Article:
Many people - while acknowledging the positive gains - are acutely aware of what we have lost in our obsession with growth and see also what we need to retrieve.

Understand and appreciate

It is often the most simple and basic things: clean, fresh water; healthy soils; biodiversity; authentic, healthy, unadulterated food; clean breathable air; open spaces readily accessible to everyone; nature respected and protected everywhere; a strong sense of community, of belonging and of place; jobs which provide meaning, purpose, pride, pleasure and companionship -  livelihoods not just employment.

There is still much to do. Supporters of business as usual are in charge, setting the agenda and making those simple things harder to achieve, because they are thought to stand in the way of growth and progress.

It sometimes seems that as a species we are almost incapable of acting in our own genuine long-term interest, and all the more so when entrenched systems of vested interests stand in our way.

Resurgence, however, remains optimistic about the true essence and capacity of the individual and collective human spirit.

There is therefore an urgent need for many more people to understand and appreciate that the environment is just as important as the economy - in fact more so, for without a healthy environment there can ultimately be no economy at all.

Vibrantly animate

In the words of Peter Abbs, Resurgence & Ecologist poetry editor: “The appalling predicament we have thoughtlessly placed ourselves in requires nothing less than a dramatic change of consciousness in which we envisage ourselves as a creative and responsible part of nature, not as exploiters and profiteers, but conservers, guardians and witnesses”.  

Resurgence stands wholeheartedly for the belief that such a change of consciousness is both possible and urgent.

The green movement itself is far broader and larger than Resurgence, but Resurgence is uniquely well placed to develop, bring together and spread the sort of new narratives, which are needed to bring about the wide scale, global change of heart and outlook, which alone will provide the momentum and motivation to pull us and our planet back from the brink.

There is a unifying narrative that emerges from the insights of the green movement and which Resurgence seeks to strengthen and to spread.

This narrative - and I quote from a Resurgence & Ecologist article by Jonathan Dawson, a teacher at Schumacher College -  speaks of “interdependence in place of isolation, within a vibrantly animate Earth, whose health and wellbeing arise out of myriad relationships in a dizzyingly rich web of life”.

Source of consciousness

In other words, we need to construct a new narrative for all of us - to replace the one in which economic growth, technological progress and human scientific brilliance are the focus of our actions and beliefs. We must do this before our current story leads us through pride and hubris to the brink of disaster and beyond.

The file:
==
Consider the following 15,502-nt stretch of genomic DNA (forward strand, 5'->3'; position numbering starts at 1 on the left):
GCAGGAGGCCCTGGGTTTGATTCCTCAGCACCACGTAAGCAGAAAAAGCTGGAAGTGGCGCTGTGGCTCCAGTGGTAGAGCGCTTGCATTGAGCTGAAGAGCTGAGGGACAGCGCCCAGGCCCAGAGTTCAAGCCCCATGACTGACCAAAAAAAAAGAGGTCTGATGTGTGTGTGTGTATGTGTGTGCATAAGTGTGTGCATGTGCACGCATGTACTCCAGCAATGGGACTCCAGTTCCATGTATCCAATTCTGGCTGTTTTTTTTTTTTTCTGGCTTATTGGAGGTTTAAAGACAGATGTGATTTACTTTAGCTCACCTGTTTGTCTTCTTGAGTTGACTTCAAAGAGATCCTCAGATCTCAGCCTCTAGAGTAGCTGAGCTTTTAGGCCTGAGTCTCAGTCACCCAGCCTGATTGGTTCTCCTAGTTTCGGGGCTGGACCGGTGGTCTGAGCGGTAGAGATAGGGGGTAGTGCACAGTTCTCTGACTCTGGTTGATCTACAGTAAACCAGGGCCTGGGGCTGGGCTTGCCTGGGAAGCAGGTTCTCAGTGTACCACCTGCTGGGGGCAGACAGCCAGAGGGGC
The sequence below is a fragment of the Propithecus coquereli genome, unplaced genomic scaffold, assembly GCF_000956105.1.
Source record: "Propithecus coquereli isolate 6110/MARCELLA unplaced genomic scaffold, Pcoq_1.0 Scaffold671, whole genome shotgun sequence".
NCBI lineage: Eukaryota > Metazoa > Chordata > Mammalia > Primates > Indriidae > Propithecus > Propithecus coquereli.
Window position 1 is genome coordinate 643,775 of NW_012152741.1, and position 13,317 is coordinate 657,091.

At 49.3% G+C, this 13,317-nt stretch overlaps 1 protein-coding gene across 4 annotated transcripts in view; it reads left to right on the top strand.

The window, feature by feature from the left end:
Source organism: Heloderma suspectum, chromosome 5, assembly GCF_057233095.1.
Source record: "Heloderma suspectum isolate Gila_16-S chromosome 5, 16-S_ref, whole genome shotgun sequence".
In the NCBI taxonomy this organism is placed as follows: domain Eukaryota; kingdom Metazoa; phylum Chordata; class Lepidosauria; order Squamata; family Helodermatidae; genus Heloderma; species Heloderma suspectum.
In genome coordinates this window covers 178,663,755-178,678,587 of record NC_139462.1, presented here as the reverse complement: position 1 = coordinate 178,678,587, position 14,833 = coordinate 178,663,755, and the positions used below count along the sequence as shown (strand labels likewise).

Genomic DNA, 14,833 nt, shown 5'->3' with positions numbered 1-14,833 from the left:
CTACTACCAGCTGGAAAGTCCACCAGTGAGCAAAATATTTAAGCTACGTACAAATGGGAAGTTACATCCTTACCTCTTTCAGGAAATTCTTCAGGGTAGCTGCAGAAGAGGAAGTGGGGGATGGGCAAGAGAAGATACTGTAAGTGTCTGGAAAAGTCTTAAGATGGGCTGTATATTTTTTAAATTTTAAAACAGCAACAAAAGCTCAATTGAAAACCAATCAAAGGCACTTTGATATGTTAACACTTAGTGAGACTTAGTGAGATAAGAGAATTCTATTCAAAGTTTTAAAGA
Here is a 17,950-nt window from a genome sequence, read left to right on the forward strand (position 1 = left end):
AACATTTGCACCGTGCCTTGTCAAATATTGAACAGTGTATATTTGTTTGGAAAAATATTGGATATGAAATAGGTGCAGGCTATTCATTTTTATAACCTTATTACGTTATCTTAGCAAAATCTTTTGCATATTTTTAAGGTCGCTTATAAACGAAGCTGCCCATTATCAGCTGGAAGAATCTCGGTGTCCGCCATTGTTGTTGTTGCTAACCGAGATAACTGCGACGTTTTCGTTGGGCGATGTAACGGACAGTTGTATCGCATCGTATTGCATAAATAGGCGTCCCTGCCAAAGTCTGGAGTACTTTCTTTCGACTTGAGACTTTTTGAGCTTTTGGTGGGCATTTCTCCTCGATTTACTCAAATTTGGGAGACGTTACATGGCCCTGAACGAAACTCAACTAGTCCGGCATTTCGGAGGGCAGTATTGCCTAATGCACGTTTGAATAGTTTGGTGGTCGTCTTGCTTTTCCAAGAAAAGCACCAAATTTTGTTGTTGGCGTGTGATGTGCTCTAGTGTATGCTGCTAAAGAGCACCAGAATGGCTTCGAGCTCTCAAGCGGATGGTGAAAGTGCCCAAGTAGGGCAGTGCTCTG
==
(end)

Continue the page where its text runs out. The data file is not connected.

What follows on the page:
In the new narrative, on the other hand, all creation is connected. Humans are not, never can be, and could never sanely wish to be, separate from the rest of nature. Our true essence is best expressed through compassion and co-operation, not through competition and misguided individualism.

A resurgence of the human spirit is by definition desirable and a good thing in itself - who could not wish for an increase of joie de vivre, of purpose and of meaning?

But it is also an essential precondition for addressing the multiple challenges facing the planet and the human race.  Moreover, these challenges can only be confronted co-operatively, by nations working together and through a clear appreciation of what constitutes true wealth and true wellbeing – something which has always been at the core of the Resurgence message.

Let us believe, in the optimistic spirit of Resurgence, that it is still not too late to change direction and to restore those simple, natural and precious things, which are our greatest treasures, to their proper place in the world.

We also surely need a return to a sense of wonder and mystery – and a move away from the dangerous and dispiriting idea that humans should be seen as the sole source of consciousness in an otherwise meaningless and inanimate universe, when in fact our own finite egos are infinitesimally small and insignificant compared to the great wonders of creation and the infinity of time.

This Author

James Sainsbury is chair of the Resurgence Trust, the owner and publisher of The Ecologist online and the Resurgence & Ecologist magazine. You can become a member of Resurgence online. This article is an edited version of a speech written for the Resurgence Festival of Wellbeing.